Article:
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The use of and instead of to after try and wait is typical of spoken language, but should be avoided in any writing which is not informal: We must try to prevent (not try and prevent ) this happening

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Word History and Origins

Origin of and1

First recorded before 900; Middle English; Old English and, ond; cognate with Old Saxon, Old High German ant, Old Frisian, Gothic and, Icelandic and-; akin to German und, Dutch en, Sanskrit anti

Origin of and2

First recorded in 1945–50

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Word History and Origins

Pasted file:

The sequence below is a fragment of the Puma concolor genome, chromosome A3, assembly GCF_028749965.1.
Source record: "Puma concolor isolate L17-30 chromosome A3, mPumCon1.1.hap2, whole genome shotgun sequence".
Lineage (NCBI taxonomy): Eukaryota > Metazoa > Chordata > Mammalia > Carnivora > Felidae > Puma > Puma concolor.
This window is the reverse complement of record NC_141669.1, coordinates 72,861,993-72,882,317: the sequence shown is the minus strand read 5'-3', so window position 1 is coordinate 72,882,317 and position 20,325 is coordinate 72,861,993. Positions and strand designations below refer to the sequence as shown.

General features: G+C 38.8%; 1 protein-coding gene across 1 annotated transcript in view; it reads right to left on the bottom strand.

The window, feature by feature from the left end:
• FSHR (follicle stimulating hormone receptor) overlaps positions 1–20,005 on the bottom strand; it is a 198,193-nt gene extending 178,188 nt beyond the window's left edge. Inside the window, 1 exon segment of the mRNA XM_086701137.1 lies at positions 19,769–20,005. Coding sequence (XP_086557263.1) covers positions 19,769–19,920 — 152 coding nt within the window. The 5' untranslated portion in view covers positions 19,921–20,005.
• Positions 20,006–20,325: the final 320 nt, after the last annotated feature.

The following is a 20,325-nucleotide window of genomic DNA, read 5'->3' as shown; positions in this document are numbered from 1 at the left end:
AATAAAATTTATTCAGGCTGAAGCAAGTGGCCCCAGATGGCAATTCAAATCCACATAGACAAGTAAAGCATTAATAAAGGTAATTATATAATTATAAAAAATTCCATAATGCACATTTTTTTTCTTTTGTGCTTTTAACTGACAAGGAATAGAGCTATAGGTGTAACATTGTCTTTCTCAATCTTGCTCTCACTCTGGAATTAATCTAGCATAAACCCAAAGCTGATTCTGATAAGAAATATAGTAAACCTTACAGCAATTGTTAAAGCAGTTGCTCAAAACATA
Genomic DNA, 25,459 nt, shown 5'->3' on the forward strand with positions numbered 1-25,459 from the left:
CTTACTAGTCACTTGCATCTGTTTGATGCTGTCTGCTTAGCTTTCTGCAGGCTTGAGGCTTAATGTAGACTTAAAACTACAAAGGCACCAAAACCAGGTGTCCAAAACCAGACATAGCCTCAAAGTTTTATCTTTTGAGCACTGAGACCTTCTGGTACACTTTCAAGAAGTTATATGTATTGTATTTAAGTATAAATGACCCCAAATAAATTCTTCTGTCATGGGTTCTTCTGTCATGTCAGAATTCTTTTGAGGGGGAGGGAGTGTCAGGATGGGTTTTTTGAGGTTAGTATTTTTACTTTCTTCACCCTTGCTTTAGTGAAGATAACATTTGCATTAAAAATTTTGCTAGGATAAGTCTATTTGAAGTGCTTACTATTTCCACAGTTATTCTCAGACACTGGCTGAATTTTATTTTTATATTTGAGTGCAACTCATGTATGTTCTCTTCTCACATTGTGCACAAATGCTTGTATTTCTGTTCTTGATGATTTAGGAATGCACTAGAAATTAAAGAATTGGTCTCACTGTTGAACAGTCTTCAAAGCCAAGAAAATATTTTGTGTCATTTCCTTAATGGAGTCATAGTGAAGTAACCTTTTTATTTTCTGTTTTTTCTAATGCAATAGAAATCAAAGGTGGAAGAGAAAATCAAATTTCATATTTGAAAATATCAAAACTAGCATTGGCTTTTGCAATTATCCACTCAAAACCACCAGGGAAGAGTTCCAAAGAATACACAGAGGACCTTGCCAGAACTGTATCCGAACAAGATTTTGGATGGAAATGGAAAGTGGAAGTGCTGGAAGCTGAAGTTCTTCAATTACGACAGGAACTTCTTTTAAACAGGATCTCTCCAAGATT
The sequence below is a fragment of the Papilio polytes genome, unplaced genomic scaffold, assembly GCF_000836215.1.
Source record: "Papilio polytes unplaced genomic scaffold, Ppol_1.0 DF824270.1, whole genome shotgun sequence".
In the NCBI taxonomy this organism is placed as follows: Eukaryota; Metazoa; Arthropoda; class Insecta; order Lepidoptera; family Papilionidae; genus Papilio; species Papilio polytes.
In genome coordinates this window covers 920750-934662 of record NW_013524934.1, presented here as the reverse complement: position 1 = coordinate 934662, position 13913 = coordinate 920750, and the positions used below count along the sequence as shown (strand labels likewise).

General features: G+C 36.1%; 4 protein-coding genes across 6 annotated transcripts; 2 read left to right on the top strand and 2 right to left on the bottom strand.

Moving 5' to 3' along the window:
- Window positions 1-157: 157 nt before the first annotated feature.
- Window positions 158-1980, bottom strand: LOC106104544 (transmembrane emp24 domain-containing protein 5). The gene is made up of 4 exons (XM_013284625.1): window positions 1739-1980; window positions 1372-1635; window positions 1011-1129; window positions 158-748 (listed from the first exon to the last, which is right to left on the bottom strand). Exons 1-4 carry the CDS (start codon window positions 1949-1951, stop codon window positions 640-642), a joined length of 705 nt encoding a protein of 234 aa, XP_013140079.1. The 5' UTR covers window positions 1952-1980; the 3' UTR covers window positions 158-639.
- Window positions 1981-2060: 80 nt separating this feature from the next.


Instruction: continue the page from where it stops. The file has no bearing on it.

Origin of and1

from Latin gerundives ending in -andus, -endus

Origin of and2

Old English and; related to Old Frisian anda, Old Saxon ande, Old High German anti, Sanskrit atha

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Idioms and Phrases

  1. and so forth, and the like; and others; et cetera:

    We discussed traveling, sightseeing, and so forth.

  2. and so on, and more things or others of a similar kind; and the like:

    It was a summer filled with parties, picnics, and so on.

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Example Sentences

Most other approaches for helping target T-cells are either only able to do basic AND operations to combine two antigens, or rely on engineering the targeting into the T-cells themselves, which is far more complicated.

As an example of good science-and-society policymaking, the history of fluoride may be more of a cautionary tale.